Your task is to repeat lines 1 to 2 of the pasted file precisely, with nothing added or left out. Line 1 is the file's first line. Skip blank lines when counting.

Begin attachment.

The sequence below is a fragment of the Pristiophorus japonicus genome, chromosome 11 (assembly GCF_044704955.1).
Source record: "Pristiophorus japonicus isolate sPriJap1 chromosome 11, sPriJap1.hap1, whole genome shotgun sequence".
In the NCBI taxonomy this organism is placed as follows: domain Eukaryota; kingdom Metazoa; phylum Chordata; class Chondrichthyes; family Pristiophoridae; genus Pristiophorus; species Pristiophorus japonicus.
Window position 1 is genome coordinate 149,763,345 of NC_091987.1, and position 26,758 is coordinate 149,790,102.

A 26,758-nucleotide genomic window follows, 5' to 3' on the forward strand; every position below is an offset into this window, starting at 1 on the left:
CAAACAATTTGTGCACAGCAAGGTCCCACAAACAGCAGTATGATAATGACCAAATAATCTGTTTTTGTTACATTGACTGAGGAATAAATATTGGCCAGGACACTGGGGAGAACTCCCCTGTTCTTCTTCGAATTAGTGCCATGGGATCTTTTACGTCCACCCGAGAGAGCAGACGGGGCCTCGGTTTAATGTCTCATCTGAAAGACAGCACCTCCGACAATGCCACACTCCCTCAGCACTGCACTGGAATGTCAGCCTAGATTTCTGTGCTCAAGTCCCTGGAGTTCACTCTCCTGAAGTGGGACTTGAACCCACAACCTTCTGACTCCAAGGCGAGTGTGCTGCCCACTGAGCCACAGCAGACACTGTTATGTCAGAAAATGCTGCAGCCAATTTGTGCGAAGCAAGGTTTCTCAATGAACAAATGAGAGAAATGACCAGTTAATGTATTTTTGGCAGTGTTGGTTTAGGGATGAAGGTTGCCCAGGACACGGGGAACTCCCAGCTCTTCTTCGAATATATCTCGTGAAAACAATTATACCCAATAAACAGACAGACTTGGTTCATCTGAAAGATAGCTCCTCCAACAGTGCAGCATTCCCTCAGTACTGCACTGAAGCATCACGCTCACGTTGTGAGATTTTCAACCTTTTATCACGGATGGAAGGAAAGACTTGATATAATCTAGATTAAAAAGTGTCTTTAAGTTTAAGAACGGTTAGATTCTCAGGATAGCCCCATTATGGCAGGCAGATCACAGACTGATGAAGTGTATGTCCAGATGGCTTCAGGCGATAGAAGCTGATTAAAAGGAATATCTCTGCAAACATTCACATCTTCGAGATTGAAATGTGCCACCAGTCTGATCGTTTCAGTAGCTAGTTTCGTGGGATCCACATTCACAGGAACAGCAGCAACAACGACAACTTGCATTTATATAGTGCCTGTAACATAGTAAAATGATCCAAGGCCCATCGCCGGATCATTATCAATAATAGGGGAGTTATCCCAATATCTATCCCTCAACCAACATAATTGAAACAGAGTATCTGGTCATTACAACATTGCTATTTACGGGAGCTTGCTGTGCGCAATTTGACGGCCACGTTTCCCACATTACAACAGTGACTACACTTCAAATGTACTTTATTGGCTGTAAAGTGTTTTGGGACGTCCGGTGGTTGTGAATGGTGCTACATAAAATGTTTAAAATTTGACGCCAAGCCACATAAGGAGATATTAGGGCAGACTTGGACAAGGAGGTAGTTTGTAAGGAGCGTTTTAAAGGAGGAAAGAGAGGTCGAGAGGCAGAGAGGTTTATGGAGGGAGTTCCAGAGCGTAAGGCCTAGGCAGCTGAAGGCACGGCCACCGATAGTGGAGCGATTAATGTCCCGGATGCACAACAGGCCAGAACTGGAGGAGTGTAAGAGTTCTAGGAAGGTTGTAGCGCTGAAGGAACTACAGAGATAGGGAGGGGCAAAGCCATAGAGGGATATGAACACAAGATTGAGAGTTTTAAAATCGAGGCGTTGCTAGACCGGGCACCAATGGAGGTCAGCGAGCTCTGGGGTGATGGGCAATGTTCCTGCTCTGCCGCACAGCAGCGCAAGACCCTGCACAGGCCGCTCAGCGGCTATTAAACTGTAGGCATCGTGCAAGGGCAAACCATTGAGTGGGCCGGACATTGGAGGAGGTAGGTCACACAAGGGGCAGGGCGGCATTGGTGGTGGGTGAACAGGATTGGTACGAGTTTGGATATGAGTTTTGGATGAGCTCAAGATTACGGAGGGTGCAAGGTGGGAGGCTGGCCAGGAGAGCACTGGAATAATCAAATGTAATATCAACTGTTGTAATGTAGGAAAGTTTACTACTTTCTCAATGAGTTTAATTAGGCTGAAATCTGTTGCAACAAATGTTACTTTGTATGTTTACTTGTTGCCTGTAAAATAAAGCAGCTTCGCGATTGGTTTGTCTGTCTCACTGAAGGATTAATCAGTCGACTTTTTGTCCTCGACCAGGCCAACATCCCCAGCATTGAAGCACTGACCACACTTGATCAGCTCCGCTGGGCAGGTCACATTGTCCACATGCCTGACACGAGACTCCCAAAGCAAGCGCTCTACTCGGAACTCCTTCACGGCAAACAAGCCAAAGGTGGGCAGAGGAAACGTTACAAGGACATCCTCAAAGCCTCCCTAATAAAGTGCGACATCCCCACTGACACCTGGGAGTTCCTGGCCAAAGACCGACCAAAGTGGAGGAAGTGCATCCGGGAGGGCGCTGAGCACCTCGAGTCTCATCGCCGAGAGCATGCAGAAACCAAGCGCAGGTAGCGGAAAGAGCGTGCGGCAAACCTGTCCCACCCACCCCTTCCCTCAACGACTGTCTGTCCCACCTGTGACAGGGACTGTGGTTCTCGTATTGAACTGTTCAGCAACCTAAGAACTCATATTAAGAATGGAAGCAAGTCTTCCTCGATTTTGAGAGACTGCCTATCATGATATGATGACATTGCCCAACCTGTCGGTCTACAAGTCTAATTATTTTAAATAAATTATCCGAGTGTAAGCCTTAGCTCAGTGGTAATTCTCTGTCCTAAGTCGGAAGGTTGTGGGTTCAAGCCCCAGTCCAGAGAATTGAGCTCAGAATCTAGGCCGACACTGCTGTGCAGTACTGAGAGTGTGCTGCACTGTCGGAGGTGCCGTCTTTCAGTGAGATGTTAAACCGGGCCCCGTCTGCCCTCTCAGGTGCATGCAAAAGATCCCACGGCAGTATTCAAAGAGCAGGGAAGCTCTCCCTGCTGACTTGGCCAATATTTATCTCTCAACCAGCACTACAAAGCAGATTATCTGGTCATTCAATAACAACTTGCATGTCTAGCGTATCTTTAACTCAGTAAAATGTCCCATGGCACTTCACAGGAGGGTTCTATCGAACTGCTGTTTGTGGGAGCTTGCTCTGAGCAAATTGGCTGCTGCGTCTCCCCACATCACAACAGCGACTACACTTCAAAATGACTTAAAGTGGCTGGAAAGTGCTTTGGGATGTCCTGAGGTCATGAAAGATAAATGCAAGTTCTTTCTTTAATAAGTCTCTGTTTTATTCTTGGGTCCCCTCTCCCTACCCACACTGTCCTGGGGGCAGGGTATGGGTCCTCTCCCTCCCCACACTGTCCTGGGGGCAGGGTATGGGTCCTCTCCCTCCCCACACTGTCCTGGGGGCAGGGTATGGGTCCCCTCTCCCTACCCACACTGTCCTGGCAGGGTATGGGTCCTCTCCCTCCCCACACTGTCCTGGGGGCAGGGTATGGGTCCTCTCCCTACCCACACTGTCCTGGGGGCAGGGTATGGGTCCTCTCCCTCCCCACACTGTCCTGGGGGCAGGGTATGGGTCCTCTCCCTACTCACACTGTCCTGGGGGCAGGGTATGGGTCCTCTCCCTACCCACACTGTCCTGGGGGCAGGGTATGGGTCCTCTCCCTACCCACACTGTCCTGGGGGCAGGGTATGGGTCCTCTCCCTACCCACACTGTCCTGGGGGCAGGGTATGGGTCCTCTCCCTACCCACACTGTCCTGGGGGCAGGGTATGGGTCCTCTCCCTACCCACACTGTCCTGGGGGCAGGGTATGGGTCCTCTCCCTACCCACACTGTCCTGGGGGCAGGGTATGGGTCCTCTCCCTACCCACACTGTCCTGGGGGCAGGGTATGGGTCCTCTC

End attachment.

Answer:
The sequence below is a fragment of the Pristiophorus japonicus genome, chromosome 11 (assembly GCF_044704955.1).
Source record: "Pristiophorus japonicus isolate sPriJap1 chromosome 11, sPriJap1.hap1, whole genome shotgun sequence".